My wife and I took a Covid-safe road trip to enjoy some of the sights across eastern WY and the Black Hills/Badlands in South Dakota... my primary goal was to do some astrophotography, namely in the Badlands, but also to take my wife to some of the places she's never been that I LOVE getting up to. This was my first non-chasing trip to these areas.
The shot above was taken at Devil's Tower, we had gone up there earlier that evening prior to sunset and originally had no plans to shoot stars there. But we stopped for dinner at the base of the monument and decided to wait out the sunset to give it a shot. Skies were clear and there was no smoke/haze, so we took advantage.
I am VERY new to this kind of stuff, having dabbled in it a few times off and on through the years. But prior to this year, did not really have the lens to capture the images I wanted. I purchased the Nikkor 14-24mm back in May and have used it one other time for this kind of thing. Also, I had not taken the time to learn to process it, and surprisingly, had never really used Lightroom to its full potential (I'm a Photoshop guru).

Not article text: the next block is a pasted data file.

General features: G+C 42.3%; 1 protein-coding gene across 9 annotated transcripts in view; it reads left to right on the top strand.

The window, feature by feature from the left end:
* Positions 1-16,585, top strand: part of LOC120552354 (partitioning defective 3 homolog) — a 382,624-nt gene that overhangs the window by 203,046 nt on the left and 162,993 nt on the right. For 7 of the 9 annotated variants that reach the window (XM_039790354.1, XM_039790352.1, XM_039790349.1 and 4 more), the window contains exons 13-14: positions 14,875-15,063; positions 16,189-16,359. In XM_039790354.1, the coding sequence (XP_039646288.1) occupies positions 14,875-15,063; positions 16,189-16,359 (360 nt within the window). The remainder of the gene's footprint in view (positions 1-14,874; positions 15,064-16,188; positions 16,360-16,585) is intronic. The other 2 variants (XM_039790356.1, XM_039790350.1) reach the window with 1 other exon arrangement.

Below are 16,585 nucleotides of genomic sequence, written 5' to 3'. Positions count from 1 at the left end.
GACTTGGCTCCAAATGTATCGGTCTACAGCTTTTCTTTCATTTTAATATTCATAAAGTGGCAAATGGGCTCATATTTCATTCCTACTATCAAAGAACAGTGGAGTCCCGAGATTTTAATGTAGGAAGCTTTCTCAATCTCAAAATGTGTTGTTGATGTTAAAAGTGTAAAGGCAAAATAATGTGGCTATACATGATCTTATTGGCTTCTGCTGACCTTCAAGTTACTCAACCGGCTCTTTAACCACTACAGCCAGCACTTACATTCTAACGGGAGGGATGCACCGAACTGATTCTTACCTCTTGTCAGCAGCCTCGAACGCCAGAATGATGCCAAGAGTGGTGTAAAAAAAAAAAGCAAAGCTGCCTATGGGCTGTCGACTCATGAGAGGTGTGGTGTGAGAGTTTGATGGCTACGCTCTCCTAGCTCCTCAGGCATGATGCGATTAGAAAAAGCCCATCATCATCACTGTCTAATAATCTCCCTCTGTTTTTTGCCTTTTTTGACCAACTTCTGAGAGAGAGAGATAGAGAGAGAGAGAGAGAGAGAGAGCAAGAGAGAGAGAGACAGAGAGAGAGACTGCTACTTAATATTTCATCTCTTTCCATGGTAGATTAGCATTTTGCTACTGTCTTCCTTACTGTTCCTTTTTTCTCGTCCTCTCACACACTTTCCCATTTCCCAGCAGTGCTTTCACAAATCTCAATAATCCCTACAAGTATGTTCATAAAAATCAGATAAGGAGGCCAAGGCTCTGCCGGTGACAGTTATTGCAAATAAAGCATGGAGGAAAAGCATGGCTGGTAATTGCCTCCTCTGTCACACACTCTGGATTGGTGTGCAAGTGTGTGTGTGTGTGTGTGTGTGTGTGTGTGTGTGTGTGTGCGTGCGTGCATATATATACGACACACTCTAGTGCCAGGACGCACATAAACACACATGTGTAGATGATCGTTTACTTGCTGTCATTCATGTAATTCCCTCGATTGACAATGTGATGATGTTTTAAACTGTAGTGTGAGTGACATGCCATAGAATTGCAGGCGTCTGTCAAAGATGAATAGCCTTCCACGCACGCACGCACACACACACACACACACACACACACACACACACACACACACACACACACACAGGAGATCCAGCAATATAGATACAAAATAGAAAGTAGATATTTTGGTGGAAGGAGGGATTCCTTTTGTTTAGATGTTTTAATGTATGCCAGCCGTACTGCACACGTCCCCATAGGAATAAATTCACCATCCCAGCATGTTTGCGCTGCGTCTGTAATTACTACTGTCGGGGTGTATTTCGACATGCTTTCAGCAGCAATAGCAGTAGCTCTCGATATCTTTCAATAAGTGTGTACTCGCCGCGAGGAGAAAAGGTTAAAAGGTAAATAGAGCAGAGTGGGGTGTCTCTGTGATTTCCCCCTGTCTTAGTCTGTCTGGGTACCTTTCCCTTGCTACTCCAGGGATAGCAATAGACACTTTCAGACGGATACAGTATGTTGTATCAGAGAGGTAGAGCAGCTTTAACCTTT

So finally it all came together... and for one of my first "major" outings, I am thrilled with the result. I still need to learn a few things (the 500-rule was revealed to me AFTER this trip when I was reading up on processing), so I could've done better exposing the foreground, but I like the silhouette look. The colors are fantastic, and I love that the distant urban lights added a little variation to the colors.
Clearly, I was very liberal in my processing, but again, it was my first time going through the steps in Lightroom. I think the details were brought out very well. As for the photo itself, It was shot on my Nikon D750 at 14mm. I did a 5 second exposure at f2.8 at 6400ISO. Again, at 14mm, I could've kept the shutter open 20-30 seconds without star trails and probably would've exposed the foreground better.
Still though, I am EXTREMELY pleased with this... I feel I have a basic grasp on shooting the milky way and starscapes better, and now that I have done some hands-on post-processing, I am excited for future opportunities.